Singular value decomposition

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In linear algebra, the singular-value decomposition (SVD) is a factorization of a real or complex matrix. It is the generalization of the eigendecomposition of a positive semidefinite normal matrix (for example, a symmetric matrixwith positive eigenvalues) to any  matrix via an extension of the polar decomposition. It has many useful applications in signal processing and statistics.

Formally, the singular-value decomposition of an  real or complex matrix  is a factorization of the form , where  is an  real or complex unitary matrix,  is an  rectangular diagonal matrix with non-negative real numbers on the diagonal, and  is an  real or complex unitary matrix. The diagonal entries  of  are known as the singular values of . The columns of  and the columns of  are called the left-singular vectors and right-singular vectors of , respectively.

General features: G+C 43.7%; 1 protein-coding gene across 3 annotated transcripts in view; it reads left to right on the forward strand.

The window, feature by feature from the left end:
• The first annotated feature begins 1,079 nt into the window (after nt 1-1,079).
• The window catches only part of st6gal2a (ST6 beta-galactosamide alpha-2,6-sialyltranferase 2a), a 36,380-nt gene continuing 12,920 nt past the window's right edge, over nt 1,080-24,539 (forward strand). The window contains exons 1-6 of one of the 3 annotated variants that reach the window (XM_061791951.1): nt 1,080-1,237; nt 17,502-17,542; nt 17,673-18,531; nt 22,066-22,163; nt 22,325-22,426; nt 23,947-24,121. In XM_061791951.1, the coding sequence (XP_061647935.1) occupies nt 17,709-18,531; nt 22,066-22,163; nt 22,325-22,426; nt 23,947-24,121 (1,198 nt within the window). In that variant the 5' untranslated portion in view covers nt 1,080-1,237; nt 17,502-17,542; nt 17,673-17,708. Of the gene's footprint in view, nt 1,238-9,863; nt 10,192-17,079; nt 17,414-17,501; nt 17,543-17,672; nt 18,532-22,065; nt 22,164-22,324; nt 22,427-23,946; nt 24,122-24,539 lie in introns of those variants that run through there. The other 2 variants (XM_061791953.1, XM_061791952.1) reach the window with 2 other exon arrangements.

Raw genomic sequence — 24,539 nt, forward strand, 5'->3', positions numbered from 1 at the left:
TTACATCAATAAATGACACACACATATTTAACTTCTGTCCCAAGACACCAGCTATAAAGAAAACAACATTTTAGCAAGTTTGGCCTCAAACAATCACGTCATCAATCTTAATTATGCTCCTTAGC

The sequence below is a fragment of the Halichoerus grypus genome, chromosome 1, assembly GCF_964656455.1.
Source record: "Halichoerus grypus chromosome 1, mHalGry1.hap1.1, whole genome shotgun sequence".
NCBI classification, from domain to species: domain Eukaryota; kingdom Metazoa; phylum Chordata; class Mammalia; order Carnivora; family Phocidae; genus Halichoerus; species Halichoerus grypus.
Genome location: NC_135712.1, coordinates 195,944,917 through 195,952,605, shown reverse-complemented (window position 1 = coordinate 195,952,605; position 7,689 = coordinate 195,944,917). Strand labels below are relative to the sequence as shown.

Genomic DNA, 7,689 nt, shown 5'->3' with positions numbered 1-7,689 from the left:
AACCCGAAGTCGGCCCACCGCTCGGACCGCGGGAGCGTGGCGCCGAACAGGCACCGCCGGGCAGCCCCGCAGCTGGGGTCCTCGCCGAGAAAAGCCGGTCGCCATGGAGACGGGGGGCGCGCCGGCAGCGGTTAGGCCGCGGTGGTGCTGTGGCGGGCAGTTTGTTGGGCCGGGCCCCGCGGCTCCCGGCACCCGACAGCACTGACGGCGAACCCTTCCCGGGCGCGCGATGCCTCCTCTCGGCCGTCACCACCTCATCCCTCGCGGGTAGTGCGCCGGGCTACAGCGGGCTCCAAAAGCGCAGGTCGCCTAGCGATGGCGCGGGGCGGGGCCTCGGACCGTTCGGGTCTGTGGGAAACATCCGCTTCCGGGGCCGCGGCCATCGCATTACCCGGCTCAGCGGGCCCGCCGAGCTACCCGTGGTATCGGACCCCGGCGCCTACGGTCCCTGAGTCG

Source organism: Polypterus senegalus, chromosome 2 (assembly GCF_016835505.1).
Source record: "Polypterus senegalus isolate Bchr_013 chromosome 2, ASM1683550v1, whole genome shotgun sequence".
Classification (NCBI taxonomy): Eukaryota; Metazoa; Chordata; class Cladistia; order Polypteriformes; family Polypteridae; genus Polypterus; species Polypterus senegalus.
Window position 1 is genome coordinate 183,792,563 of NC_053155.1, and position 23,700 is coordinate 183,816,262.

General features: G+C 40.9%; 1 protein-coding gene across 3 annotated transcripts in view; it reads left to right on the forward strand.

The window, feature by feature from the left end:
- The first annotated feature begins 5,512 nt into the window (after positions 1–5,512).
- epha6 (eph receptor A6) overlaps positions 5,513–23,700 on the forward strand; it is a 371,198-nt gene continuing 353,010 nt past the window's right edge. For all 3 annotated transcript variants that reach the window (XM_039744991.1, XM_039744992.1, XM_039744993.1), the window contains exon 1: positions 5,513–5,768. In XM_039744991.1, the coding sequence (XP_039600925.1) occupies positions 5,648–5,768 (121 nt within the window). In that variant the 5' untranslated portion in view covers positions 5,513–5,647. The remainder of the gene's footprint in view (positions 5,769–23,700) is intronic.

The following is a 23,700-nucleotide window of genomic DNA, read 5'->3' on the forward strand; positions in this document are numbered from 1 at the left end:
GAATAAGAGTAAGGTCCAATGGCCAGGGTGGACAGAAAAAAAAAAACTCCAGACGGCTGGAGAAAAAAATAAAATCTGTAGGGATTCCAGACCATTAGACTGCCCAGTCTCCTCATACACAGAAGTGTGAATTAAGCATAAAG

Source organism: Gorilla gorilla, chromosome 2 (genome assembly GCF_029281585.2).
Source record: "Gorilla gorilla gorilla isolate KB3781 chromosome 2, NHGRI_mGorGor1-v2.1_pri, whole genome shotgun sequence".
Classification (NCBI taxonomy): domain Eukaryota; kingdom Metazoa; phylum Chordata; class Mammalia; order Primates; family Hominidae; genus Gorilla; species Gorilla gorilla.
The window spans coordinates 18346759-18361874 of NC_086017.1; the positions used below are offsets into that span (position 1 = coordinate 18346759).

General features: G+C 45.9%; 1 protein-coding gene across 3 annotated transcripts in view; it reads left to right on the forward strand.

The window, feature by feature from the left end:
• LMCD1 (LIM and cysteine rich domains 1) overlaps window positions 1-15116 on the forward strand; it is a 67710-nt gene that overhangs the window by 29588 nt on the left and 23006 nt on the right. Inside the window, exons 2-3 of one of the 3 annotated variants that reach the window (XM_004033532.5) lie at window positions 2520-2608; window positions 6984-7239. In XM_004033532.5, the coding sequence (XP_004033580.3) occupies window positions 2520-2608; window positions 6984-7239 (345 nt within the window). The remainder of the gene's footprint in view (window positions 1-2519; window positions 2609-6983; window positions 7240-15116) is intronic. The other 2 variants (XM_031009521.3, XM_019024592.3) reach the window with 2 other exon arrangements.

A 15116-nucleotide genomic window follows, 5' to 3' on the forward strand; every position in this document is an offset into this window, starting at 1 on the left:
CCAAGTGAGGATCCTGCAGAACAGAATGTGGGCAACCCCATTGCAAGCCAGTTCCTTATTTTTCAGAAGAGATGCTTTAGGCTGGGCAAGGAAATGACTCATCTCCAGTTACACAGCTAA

The singular-value decomposition can be computed using the following observations:

  • The left-singular vectors of M are a set of orthonormal eigenvectors of MM.
  • The right-singular vectors of M are a set of orthonormal eigenvectors of MM.
  • The non-zero singular values of M (found on the diagonal entries of Σ) are the square roots of the non-zero eigenvalues of both MM and MM.